Further thoughts on Victoria

At the last Victorian election, in 2018, 78.1% of voters gave their primary votes to either Labor or the Liberal and National parties. That’s the lowest that figure has been since before the formation of the Liberal Party, but we know it can go lower: in this year’s federal election it was only 68.3%. There’s a general expectation that third parties and independents will get a boost tomorrow as well – but where and by how much remains to be seen.

There is no shortage of aspirants. A record 740 candidates are running for the 88 seats in the Legislative Assembly, including 120 independents (I’m using Antony Green’s summary). And as mentioned yesterday, the Liberal Party this time is putting Labor last on its how-to-vote material, giving opportunities to the Greens in particular in seats that might otherwise have been out of reach.

It’s not clear, though, that the conditions are there for the dramatic swing away from the majors that we saw federally. It depends a bit on how you interpret the rise of the “teal” independents, which we’ve discussed here before. Were they a general anti-party movement, which hurt the Morrison government because it happened to be in power, but could in principle have targeted any government? Or were they filling a specific gap in the party system and responding to Scott Morrison’s very specific failings?

If the former, there is no obvious reason why they can’t succeed in Victoria as well; the major parties are just as corrupt and unresponsive as their federal counterparts, and independents have done well before (there are three of them in the current parliament, although one is retiring). But if it’s more the latter – if the teals, say, are an embryonic liberal-centrist party rather than just a collection of individuals – then the dynamic in Victoria is quite different.

Since the Liberals are not in government, it’s harder to motivate voters with anger against them. And it’s harder for independents to cannibalise the Liberal heartland because there isn’t much of it left in the first place: one of the core seats, Hawthorn, fell to Labor last time (the Liberals have high hopes of winning it back) and another two, Brighton and Caulfield, went very close. A few teal-like independents are running, but there aren’t many places where Labor’s vote could go low enough for its preferences to help them.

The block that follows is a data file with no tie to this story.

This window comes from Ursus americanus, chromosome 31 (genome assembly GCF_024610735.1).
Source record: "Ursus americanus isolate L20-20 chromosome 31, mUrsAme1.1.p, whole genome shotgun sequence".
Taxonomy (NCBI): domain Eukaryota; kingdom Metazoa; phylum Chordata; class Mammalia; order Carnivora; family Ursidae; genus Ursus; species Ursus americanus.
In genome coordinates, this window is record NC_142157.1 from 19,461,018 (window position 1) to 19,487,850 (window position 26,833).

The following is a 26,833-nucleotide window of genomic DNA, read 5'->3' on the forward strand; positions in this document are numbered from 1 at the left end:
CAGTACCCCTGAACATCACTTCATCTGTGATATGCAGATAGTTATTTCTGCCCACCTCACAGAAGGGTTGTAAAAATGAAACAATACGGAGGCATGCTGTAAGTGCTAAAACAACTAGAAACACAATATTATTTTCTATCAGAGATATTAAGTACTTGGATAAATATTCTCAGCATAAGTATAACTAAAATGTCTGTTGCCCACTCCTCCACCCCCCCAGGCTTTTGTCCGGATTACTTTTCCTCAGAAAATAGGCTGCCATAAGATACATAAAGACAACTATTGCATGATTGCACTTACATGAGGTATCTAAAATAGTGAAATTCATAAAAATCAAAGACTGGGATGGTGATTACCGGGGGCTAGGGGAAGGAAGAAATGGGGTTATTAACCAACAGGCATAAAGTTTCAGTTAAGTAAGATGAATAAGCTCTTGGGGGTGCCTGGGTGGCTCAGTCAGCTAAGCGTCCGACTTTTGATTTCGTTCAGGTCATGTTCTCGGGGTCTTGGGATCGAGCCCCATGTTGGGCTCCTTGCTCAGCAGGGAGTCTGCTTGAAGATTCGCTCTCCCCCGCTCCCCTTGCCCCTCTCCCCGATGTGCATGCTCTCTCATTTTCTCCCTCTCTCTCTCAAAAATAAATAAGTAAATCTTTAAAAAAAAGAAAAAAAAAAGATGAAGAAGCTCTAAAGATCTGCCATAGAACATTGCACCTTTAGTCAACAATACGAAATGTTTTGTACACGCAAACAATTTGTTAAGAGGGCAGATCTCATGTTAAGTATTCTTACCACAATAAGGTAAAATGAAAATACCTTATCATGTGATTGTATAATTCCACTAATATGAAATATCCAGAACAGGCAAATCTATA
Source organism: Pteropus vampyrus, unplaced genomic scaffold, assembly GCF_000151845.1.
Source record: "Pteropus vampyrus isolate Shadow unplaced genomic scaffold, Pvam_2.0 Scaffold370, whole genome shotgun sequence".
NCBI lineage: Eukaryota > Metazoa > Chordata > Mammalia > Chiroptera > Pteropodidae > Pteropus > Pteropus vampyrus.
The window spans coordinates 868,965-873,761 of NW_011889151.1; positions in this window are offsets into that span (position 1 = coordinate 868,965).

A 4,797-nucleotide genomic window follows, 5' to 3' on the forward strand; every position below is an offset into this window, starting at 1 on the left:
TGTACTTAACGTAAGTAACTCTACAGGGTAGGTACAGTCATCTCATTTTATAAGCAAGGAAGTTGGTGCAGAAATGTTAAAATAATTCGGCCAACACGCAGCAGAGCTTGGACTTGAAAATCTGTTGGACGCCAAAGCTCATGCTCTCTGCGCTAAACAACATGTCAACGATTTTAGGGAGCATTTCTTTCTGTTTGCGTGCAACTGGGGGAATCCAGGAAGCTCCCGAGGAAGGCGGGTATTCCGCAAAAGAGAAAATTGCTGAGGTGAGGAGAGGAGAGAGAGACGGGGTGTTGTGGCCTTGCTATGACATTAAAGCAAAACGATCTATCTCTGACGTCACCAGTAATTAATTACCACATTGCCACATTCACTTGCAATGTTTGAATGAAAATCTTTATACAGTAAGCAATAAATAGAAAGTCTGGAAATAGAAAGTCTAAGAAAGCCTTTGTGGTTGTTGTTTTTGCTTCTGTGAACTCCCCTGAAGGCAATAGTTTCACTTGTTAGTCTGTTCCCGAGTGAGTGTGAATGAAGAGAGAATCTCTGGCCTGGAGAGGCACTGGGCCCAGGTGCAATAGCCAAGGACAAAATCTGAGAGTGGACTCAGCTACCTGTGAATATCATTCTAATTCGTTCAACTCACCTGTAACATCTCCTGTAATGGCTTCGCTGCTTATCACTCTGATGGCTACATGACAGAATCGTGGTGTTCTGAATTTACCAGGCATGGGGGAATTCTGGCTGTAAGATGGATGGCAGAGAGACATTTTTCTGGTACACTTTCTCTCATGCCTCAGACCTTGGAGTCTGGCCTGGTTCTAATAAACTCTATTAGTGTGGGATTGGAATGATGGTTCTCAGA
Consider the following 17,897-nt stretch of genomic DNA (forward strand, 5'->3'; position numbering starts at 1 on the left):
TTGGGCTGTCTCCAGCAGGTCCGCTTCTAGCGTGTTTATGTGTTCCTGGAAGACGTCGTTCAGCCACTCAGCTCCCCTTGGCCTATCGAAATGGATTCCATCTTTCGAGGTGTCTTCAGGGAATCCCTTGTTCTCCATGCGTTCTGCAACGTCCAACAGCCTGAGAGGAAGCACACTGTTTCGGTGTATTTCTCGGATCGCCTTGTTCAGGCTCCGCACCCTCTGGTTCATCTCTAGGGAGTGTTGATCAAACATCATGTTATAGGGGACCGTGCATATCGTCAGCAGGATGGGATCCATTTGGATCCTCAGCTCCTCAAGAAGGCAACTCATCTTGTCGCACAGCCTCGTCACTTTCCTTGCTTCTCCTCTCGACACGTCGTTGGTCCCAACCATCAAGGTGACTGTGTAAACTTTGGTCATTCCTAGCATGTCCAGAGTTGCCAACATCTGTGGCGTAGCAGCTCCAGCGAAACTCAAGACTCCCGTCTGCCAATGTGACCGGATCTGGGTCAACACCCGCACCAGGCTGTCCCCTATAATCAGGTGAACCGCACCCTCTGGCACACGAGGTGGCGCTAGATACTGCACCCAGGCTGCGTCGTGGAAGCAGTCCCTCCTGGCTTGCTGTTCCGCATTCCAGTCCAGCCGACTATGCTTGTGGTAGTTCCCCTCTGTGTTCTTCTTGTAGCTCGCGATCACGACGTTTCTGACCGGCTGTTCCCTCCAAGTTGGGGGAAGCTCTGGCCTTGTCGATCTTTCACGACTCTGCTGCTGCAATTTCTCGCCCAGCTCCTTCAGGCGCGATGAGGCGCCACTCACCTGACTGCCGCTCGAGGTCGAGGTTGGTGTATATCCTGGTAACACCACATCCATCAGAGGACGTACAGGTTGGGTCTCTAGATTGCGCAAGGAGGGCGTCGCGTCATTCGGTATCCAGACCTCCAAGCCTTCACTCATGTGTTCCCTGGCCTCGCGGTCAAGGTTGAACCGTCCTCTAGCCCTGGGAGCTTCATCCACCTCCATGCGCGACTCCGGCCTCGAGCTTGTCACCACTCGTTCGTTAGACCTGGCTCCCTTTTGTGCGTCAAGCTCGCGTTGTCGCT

There’s a similar problem with the Greens. Their big gains federally were in Brisbane, where the teals didn’t run; voters clearly saw them as near-substitutes. But although they will probably make gains from Labor on Liberal preferences (Northcote and Richmond are the obvious ones, and there could possibly be others), there’s no sign of them getting much traction in Liberal-held seats.

It’s also possible that the Coalition’s primary vote will fall as a result of a shift to far-right parties, energised by their opposition to public health measures. But since the Covid-denialists have no hope of winning seats themselves, those votes will return as preferences and make no real difference to the overall picture.

Also, a word about the upper house, the Legislative Council. It consists of forty members, elected for the same term as the lower house, by proportional representation in each of eight five-member regions. The last election returned 18 Labor members, ten Liberals, one National, one Green and ten from a range of very small parties.

The very small parties are able to win election because of the bizarre system of group ticket preferencing, once widespread but now abolished everywhere except in Victoria. It makes the final seat (and sometimes the last two) in each region into a lottery, but one in which the unprincipled are most advantaged, and the problem has become worse over time as more people work out how to game the system.

This year it has had more publicity than ever, leading to high hopes that public pressure will lead to the system’s abolition in the new parliament. (Kevin Bonham has a wonderful post detailing the different party positions on the issue.) It may also lead to an increase in below-the-line voting this time, although the increased number of candidates makes this more of a challenge and the effect is marginal anyway.

For now, however, the lottery continues. Since Labor even with its landslide victory could not win an upper house majority last time, its chance of doing so this time is negligible. But in spite of that the Council has not given it much trouble; a multitude of small parties gives it plenty of options for getting its legislation through (which is why it has made no move to reform the system). Most probably that will remain the case, although the Coalition’s representation will no doubt improve from its very low base.

If you want to play around with possible outcomes, Antony Green’s calculator is an indispensable aid.


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